CS Schooling - Embedded.com

CS Schooling


Mike Anderson, a frequent speaker at the Embedded Systems Conferencewrote recently on Today'sEngineer  about why embedded engineers in the US are losingtheir edge. He feels CS departments are doing a poor job turning outgraduates trained in the skills needed in firmware design. That's acomplaint I've heard from many other sources, particularly fromcompanies trying to hire embedded engineers.

In the olden days embedded folks were mostly EEs who picked upprogramming skills from their education or on the job training. Now myinformal surveys show that, here in the US at least, around half of allfirmware developers have CS degrees.

Considering the time needed to obtain a EE degree (5 years istypical) and the expense (an additional year of school plus someuniversities now have a surcharge for engineering and science) it'sreasonable to expect fewer EEs and more CS folks will be entering thisfield.

So I looked at course requirements mandated by the CS department atone large university. The results backed up Mike's assertions. Requiredclasses in the major program are:

– Object-Oriented Programming I and II (in Java )
– Discrete Structures (in Java )
– Introduction to Low-Level Programming Concepts (no programming requirement I could discern )
– Computer Organization (a bareintroduction to assembly but that appears superficial )
– Organization of Programming Languages (C, Pascal, ML, LISP, Prolog, C++, andSmalltalk ” so many, it's hard to imagine a harried student wouldmaster any of them. )
– Algorithms (no apparent programming )

Numerous electives are required as well. As far as I can tell onlyone has a programming requirement. Classes offered include networking,security, databases, usability, formal grammars, numerical analysis,crypto and the like. There's a single class ” which is not required -on software engineering with dated material (like chief programmerteams) that requires a significant amount of programming.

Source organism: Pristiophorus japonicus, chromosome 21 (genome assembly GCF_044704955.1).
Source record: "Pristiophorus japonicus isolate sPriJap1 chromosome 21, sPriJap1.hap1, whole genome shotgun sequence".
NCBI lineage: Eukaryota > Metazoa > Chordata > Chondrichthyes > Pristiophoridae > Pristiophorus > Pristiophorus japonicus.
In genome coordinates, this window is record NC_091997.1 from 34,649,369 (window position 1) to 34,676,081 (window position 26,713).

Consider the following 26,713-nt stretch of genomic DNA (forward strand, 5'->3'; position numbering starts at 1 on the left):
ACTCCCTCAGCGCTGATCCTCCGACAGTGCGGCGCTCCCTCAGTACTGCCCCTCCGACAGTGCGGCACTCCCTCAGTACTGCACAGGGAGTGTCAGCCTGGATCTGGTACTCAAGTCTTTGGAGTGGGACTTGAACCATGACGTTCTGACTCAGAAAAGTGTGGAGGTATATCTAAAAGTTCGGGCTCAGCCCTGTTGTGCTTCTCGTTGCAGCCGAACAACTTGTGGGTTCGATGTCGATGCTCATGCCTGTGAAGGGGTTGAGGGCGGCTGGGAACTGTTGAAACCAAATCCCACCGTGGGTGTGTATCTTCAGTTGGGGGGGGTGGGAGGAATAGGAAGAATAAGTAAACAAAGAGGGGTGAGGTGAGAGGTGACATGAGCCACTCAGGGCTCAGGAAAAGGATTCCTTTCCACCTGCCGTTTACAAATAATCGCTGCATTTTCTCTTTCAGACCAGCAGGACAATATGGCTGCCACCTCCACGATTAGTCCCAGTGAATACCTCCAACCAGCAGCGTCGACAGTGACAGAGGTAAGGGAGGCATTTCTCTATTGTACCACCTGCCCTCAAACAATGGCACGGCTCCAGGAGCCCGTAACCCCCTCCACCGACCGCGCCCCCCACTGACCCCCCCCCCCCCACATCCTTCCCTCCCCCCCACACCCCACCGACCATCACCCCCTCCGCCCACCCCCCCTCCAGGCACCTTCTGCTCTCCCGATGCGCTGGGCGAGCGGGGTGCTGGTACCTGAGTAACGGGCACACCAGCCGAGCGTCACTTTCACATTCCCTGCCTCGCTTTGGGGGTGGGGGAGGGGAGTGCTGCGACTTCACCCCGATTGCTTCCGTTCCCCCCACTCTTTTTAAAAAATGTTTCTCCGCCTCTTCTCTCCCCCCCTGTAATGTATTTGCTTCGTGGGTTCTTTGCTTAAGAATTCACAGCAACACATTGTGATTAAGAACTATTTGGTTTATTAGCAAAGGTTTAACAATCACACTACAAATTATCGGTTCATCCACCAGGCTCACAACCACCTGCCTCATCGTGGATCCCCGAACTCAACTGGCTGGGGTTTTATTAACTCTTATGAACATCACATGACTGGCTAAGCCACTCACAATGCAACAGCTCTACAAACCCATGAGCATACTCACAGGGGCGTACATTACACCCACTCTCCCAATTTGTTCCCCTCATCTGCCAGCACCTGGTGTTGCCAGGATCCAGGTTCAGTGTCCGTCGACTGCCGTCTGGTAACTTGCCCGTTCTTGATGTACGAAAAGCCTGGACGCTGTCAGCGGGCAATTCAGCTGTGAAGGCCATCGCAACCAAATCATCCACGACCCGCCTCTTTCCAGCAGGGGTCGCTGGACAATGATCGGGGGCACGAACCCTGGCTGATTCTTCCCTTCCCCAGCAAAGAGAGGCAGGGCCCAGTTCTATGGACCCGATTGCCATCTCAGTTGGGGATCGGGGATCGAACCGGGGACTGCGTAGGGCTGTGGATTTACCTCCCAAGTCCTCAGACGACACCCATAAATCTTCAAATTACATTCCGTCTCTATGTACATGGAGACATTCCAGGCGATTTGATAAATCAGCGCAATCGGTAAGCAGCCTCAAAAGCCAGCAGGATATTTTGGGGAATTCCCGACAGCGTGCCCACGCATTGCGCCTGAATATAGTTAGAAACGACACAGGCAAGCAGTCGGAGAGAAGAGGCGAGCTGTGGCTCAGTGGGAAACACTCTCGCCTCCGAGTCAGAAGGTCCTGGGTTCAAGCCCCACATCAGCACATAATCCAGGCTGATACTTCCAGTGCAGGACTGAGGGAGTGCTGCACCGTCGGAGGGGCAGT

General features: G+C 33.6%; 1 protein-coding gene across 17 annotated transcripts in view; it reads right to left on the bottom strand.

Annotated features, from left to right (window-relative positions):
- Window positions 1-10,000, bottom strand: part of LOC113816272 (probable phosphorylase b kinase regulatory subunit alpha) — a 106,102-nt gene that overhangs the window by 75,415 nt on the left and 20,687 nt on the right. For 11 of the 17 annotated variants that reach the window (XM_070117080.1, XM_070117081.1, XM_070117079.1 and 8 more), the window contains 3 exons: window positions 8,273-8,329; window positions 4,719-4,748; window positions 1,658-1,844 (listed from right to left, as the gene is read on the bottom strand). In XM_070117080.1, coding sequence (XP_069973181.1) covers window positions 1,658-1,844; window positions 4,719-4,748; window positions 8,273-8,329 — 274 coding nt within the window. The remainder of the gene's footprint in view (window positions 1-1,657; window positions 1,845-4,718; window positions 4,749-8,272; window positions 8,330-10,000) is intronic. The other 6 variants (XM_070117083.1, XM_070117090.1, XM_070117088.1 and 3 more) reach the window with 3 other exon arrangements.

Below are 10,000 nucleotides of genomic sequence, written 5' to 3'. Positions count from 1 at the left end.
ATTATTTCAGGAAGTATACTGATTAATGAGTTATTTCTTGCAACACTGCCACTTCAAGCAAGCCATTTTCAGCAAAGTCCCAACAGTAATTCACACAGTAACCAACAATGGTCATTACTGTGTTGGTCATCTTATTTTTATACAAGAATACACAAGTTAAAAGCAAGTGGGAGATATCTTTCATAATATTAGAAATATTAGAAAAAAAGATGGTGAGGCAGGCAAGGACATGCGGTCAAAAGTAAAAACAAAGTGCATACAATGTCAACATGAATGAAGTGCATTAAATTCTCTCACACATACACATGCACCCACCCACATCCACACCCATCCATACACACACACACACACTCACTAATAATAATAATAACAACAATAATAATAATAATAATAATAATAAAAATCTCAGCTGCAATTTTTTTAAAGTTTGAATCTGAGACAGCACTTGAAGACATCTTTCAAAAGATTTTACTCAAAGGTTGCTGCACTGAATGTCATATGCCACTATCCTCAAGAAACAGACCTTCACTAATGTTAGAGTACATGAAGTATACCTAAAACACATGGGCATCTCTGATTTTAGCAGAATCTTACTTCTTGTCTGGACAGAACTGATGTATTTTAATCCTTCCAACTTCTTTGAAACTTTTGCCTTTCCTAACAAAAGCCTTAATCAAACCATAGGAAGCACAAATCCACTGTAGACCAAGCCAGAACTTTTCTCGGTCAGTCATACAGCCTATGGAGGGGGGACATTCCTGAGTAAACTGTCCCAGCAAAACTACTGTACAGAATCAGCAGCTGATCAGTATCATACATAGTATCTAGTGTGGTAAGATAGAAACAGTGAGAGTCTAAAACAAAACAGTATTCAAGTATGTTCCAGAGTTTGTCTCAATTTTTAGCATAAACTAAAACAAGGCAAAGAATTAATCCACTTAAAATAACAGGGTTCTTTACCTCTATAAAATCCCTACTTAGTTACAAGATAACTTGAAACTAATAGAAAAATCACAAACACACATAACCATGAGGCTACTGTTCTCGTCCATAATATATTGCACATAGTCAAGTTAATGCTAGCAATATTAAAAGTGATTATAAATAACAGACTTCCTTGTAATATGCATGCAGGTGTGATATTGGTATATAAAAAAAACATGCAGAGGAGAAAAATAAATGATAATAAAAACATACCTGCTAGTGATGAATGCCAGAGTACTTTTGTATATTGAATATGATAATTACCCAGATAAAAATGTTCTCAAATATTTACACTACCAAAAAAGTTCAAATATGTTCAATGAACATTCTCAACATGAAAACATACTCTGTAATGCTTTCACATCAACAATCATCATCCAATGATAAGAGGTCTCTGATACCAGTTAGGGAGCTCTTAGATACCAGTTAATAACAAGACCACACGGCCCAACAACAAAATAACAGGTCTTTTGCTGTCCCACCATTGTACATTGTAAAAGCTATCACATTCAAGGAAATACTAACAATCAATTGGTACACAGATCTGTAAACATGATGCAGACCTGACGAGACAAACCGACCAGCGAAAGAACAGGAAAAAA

So a CS major graduates with a minimal exposure to assemblylanguage, and no real C or C++ experience. She's basically a Java whizwho would be baffled by pointers, dynamic memory allocation, resourceconstraints, or many of the other critical issues faced by firmwarefolks.

In a recentpoll on Embedded.com only 7% of respondents said they have used noassembly at all. 79% have used at least a couple of differentassemblies. Though assembly is a diminishing part of our work, it's asessential as word processing.

The same school's EE department requires a C programming class,courses on signal theory, assembly language, and computer organization” even for students pursuing a specialization in power engineering orother non-computer aspect of electronics. Many electives target ourwork: DSPs, control theory, programming microprocessors, OS design,filters, and the like.

What do you think? Are CS departments missing the mark when it comesto preparing firmware developers for the real world?

Jack G. Ganssle is a lecturer and consultant on embeddeddevelopment issues. He conducts seminars on embedded systems and helpscompanies with their embedded challenges. Contact him at . His website is .

2 thoughts on “CS Schooling

  1. For the most part, I have to agree with where YZF is going here…

    While I do not feel that CS degrees are moving in the right direction, it's not necessarily the most appropriate degree for embedded software engineering. I feel that a CE degree is more a

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  2. Hmmm… I guess I've worked in the “very little” arena for the past 16 years or so. I work in the automation industry. To be more specific, I develop process control instrumentation. Every embedded software engineer here has a scope, bench supply, and DMM

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